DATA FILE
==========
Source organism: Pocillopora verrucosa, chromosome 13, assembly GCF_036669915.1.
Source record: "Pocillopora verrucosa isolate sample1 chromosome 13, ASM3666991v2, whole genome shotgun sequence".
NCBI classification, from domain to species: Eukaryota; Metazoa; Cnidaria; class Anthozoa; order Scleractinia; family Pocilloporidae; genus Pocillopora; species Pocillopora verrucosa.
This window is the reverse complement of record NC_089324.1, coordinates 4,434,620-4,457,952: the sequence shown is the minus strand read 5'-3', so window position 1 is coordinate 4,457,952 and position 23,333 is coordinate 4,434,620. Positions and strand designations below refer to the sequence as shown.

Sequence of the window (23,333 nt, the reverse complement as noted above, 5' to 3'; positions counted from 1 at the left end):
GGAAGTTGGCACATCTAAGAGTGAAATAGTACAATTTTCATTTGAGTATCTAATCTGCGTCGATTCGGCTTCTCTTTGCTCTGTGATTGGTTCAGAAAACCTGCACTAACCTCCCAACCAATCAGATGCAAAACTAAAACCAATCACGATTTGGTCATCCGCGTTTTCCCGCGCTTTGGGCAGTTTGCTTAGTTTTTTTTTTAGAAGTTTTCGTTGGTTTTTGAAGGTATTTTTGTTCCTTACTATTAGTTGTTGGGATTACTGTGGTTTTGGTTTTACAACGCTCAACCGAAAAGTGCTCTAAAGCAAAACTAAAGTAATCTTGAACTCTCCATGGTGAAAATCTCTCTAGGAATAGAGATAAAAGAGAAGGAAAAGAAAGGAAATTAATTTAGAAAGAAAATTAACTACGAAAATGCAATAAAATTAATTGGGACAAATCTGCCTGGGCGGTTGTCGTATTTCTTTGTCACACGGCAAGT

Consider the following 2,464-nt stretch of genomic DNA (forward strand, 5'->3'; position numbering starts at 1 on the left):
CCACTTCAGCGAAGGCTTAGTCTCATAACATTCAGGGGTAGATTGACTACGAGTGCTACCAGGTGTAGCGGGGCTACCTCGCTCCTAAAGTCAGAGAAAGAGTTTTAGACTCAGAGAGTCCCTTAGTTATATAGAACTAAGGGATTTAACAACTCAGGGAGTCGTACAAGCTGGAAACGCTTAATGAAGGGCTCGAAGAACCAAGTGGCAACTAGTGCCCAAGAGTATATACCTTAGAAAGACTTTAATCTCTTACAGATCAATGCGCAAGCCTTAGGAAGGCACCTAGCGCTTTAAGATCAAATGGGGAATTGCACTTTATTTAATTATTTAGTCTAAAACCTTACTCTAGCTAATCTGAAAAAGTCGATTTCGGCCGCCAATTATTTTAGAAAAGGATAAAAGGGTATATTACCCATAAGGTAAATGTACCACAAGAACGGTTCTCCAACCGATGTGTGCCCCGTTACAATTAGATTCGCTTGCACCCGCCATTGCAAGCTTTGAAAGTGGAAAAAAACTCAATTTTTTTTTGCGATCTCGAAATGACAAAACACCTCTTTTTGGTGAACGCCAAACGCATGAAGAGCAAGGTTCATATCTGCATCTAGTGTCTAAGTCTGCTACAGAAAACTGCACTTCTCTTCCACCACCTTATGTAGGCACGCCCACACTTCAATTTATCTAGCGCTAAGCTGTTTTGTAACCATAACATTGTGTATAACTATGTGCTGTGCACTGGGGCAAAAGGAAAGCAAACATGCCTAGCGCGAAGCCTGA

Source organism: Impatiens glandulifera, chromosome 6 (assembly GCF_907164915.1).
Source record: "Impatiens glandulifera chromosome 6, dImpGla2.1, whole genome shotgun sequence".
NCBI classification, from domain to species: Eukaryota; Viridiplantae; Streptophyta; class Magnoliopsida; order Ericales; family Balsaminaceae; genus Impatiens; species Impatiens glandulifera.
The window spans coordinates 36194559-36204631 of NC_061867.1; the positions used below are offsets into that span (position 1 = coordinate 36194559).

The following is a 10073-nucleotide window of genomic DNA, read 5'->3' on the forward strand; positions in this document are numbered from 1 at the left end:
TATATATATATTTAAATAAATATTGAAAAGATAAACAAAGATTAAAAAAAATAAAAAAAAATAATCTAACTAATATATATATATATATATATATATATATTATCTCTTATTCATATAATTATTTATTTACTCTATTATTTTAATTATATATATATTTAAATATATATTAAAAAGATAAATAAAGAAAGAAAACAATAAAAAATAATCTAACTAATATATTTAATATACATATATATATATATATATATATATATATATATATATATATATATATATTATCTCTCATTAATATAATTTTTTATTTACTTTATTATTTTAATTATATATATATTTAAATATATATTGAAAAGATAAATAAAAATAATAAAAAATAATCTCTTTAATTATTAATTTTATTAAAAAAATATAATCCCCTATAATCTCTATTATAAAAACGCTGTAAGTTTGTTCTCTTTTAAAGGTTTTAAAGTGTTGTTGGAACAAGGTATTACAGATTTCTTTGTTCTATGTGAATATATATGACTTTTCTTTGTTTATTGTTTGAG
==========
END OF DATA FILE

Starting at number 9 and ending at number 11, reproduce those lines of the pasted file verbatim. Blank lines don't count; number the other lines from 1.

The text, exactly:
Source organism: Impatiens glandulifera, chromosome 6 (assembly GCF_907164915.1).
Source record: "Impatiens glandulifera chromosome 6, dImpGla2.1, whole genome shotgun sequence".
NCBI classification, from domain to species: Eukaryota; Viridiplantae; Streptophyta; class Magnoliopsida; order Ericales; family Balsaminaceae; genus Impatiens; species Impatiens glandulifera.